In a recent Levi's advertisement, Marshall Hart stands under billowy clouds, looking into the distance, holding a shovel across his shoulders. He wears a long-sleeve shirt, a rugged-looking work vest and a baseball cap.
No, you've never heard of Hart. He's a 29-year-old farm director and one of several real-life residents of Braddock, Pa., who appear in Levi's new "Ready to Work" ad campaign. It is part of the Levi Strauss & Co. brand's "Go Forth" campaign, which also includes TV and movie-theater spots and an hour-long special that will run on the Sundance and IFC channels. All those productions showcase the struggling blue-collar town outside Pittsburgh and the optimistic people who call it home.
The townspeople represent "the pioneering spirit of America rooted in the character of the clothing," says Doug Sweeney, Levi's vice president of brand marketing. Levi's has partnered on the campaign with Wieden & Kennedy, an Oregon-based independent ad agency. It all began, Sweeney says, with the idea that "real work plus real people equals real change."
"Go Forth" is not just advertising but a true corporate social responsibility campaign. Why? Because Levi's is doing some serious charitable spending to back up its message, donating more than a million dollars over two years to fund the restoration of the town's community center and supporting a farm in Braddock that employs townspeople while supplying restaurants and the local farmers' market with produce.
Corporate social responsibility, or CSR, means companies aligning their values with a greater good and taking action to have a positive effect. They often do so through "cause marketing," joining forces with nonprofit organizations and focusing ad campaigns on those philanthropic relationships.
CSR campaigns seem to be everywhere these days, from Pepsi Refresh giving away millions for ideas for improving the world to Tide sending a mobile fleet of washers and dryer to areas hit by natural disasters. Why are more companies than ever flaunting their good works this way? Partly, experts say, because they realize that their employees want to be part of a business that does more than just make money. Ann Charles, the chief executive officer of BRANDfog, says CSR activities improve employee cohesion and give a company a fresh sense of purpose.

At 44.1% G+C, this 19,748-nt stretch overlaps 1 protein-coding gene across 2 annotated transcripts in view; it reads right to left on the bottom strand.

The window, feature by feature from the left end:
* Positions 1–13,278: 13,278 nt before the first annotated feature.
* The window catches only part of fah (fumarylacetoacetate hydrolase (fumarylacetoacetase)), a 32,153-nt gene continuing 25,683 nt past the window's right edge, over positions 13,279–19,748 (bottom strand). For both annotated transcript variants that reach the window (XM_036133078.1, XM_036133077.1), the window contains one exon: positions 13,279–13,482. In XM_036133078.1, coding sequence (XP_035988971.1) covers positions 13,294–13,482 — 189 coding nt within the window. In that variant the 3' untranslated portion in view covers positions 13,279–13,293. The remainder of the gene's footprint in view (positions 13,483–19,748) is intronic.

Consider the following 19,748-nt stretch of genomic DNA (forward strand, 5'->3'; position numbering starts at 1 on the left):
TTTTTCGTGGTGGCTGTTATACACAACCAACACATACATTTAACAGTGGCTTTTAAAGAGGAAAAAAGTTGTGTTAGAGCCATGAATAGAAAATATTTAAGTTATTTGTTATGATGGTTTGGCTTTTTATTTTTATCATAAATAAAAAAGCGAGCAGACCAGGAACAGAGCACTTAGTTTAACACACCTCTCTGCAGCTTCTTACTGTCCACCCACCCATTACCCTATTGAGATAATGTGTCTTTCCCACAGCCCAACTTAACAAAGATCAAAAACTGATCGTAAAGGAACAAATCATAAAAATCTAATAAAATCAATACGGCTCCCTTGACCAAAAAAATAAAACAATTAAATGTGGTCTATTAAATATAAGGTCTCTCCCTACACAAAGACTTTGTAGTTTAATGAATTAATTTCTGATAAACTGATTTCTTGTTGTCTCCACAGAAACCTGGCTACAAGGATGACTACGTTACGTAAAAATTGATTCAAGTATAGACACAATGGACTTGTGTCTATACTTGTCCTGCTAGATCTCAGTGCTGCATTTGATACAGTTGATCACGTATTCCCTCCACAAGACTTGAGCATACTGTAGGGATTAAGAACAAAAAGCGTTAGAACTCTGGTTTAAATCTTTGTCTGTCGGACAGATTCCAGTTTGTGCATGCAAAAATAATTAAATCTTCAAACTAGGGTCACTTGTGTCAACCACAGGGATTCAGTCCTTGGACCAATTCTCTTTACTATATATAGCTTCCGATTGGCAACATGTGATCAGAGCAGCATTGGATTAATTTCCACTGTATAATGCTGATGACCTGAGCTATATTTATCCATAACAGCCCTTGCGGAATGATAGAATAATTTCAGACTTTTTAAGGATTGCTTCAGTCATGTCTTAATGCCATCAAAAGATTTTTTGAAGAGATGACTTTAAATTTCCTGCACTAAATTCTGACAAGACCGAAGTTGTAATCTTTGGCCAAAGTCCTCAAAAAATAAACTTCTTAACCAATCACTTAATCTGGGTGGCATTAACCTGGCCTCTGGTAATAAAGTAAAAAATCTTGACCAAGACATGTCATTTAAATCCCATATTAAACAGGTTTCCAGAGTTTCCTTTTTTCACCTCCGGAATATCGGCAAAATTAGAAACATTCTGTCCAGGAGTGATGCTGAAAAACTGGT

CSR marketing also helps attract customers who may be more loyal because of shared values and beliefs, Charles says. But every CSR effort must be genuine or people will spot its phoniness, and when they do they are sure to spread the word via blog or Twitter or Facebook. "The obvious lesson is that if you are going to do this, do it for the right reasons," she concludes.
Backlash is always a possibility. In April the breast cancer awareness and research organization Susan G. Komen for the Cure, which has raised nearly $1.5 billion since 1982, teamed up with KFC for a "Buckets for the Cure" campaign. The fast food chain gave the organization 50 cents for every special pink-colored bucket of chicken it sold.
Its intentions may have been good, but bloggers and other media voices quickly observed that a standard eight-piece bucket of original recipe chicken has 1,600 calories, and obesity is believed to increase the risk of cancer. There were accusations of "pinkwashing," meaning an unhealthy product trying to improve its image by giving to breast cancer-related efforts. The best KFC officials could tell CNN was that the fast-food chain offers something for everyone and that they were also selling pink buckets filled with lower-calorie grilled chicken.
With so many companies advertising their socially responsible activities, just making a gesture isn't enough. You've got to show that you mean it, and you must keep the public updated on your progress and do more than expected to get noticed. Allen Adamson, managing director of the brand development firm Landor Associates, says "you need to go well beyond the cost of entrance."
Victoria Taylor, Forbes.com. July 9, 2010
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